Zacny, R, 2016. “Match-fixing report shows how gambling has ruined Korean StarCraft,” internet article, viewed 23/03/17. https://www.kotaku.com.au/2016/04/match-fixing-report-shows-how-gambling-has-ruined-korean-starcraft/

Kresse, C, 2016. “Unikrn CEO Rahul Sood: “You cannot be relevant in eSports by simply dropping numbers in a sportsbook,” blog, viewed 23/03/17. http://esports-marketing-blog.com/unikrn-interview/#.WNNJbmR94y4

 

“Real Enthusiasts Drive Their Own Cars”

Jesse Max Muir

As someone who is undeniably immersed in both physical and online car communities (and having blogged about both on several occasions) I have had extensive experience with both past and modern technologies. My first car was from 1962, it had no airbags, no power steering, now power breaks, a cable based clutch, manual transmission, and carbureted fuel supply as opposed to modern electronic fuel injection. Despite the almost primate nature of this car, the experience of driving it was best described as raw with the driver in complete control. Alternatively, I recently had experienced my most modern car to date with a 2013 Abarth 500. This car had ABS, an automatic transmission, reverse parking sensors, disk brakes, Bluetooth, airbags, power steering, and most importantly an ECU, which amongst other things, would prevent the driver from shifting gears at a time it did not deem safe and would not let the…

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Politics and Ideologies of Data Visualisation

Introduction

The following progress report on my research into the politics and ideologies of data visualisation, begins with a brief overview of my academic, scholarly and industry-relevant research and includes concise summaries of arguments to be shared in related DICG335 projects.


I am a Bachelor of Arts undergraduate student, majoring in sociology and minoring in design.  Questions of politics and ideology, broad public policy positions and related agendas overlap and concern the agendas of social policy analysts.

My undergraduate training brings the academically relevant study of neoliberalism, population geography and statistics to bear on the progress of my current project.  Relevantly, since 2011 I have conducted independent research into the politics and ideology of data visualisation in examining the social issue known as forced adoption.  I have also undertaken independent historical research into 20th century Australian state welfare policies and practices. This background knowledge informs my current research and provides the interim results of an ongoing case study.  Significantly, I have also sourced the collaborative subject blog, Cybercultures, where  Dr. Christopher Moore recently introduced me to Accelerationism, theories of systems decay, entropy and more.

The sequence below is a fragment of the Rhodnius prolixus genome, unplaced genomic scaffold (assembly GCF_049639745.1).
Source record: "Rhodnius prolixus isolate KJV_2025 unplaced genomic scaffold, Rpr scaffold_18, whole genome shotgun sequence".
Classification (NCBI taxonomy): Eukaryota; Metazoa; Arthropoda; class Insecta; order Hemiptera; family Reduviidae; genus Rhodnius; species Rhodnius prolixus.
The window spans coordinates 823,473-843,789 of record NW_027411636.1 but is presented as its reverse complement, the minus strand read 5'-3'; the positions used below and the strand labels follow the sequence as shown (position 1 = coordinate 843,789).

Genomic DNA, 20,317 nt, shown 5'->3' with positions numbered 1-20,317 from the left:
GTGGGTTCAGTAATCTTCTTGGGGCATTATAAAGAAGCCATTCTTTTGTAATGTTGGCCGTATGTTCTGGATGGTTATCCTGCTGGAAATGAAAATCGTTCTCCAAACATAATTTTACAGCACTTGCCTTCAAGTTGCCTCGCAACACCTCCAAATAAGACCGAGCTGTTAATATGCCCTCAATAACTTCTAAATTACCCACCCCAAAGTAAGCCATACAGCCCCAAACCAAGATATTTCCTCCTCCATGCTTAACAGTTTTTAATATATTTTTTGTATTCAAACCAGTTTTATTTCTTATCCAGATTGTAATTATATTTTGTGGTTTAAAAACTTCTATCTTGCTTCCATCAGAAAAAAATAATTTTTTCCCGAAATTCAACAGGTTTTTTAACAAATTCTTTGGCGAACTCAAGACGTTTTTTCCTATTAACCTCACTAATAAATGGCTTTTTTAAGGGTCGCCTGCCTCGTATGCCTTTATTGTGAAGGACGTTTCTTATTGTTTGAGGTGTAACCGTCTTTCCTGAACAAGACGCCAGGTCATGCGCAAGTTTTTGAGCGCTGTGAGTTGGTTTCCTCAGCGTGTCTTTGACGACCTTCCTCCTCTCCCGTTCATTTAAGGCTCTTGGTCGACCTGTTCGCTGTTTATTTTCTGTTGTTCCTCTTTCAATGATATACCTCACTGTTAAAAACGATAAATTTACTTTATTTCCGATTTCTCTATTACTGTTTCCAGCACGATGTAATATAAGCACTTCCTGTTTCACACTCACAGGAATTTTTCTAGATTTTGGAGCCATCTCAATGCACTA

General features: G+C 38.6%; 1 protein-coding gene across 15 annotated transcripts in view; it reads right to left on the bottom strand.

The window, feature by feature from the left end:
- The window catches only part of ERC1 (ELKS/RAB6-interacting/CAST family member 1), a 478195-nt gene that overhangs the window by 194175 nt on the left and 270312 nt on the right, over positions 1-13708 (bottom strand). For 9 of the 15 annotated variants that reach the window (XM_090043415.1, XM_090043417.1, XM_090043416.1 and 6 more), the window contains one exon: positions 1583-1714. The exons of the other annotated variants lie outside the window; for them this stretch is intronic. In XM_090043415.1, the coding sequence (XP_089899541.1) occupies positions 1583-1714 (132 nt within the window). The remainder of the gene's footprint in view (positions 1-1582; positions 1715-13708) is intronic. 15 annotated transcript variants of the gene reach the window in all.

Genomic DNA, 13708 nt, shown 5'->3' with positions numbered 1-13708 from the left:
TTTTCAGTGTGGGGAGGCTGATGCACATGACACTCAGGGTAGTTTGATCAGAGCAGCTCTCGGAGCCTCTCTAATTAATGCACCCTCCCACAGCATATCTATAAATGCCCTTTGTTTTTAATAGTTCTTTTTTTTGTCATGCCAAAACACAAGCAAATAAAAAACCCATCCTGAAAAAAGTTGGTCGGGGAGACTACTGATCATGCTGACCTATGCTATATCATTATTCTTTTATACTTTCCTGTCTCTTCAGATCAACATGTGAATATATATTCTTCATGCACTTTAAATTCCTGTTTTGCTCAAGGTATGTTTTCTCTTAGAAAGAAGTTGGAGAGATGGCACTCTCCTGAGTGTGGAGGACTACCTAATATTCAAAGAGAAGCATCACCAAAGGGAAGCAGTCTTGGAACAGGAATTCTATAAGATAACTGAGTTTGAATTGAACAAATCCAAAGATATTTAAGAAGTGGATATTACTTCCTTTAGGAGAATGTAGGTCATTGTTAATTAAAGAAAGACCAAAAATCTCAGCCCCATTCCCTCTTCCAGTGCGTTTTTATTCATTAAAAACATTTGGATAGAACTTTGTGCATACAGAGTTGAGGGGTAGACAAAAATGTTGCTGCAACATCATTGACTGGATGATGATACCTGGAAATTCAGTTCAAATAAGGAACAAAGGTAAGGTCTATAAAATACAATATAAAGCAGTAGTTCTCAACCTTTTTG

Resources that have guided the development of my topic thus far are hyperlinked in the following draft outline of my research report. Each of four headings below open with a related concise summary of related arguments to be shared in Assessments 2 & 3.  These summaries have been informed by DIGC335 course material suggests and are paraphrased as block quotes below. The following research has relevance not only to the industries of social work and child welfare but education and software development.

Data visualisation, history and cyberculture

I will argue that data visualisation technology looks to the past as much as it does to the future in thinking about cyberculture and the types of technological, corporate, political, social, and legal changes that have been represented in popular culture.

Politics and ideologies of data visualisation 

I will argue that governments and bureaucracies have significant authority in the relationship between the user and the computer, aiming questions of cyberculture at the legitimacy of related structures of command and control.

Case study: Towards a statistical and contextual analysis of forced adoption (unpublished and ongoing)

This emancipatory research was undertaken to examine the statistical grounds for viewing ‘forced adoption’ as a ‘product of the times‘ (see mores of society, predicated by legislation prohibiting their taboos).

It will be employed in the current research to exemplify how the politics and ideologies of data visualisation speak to the limits and affordances of our technology infused realities.

  • Significant findings:
    • Illegitimate children are a known targeted group (para 2:14, p.34, Senate Report).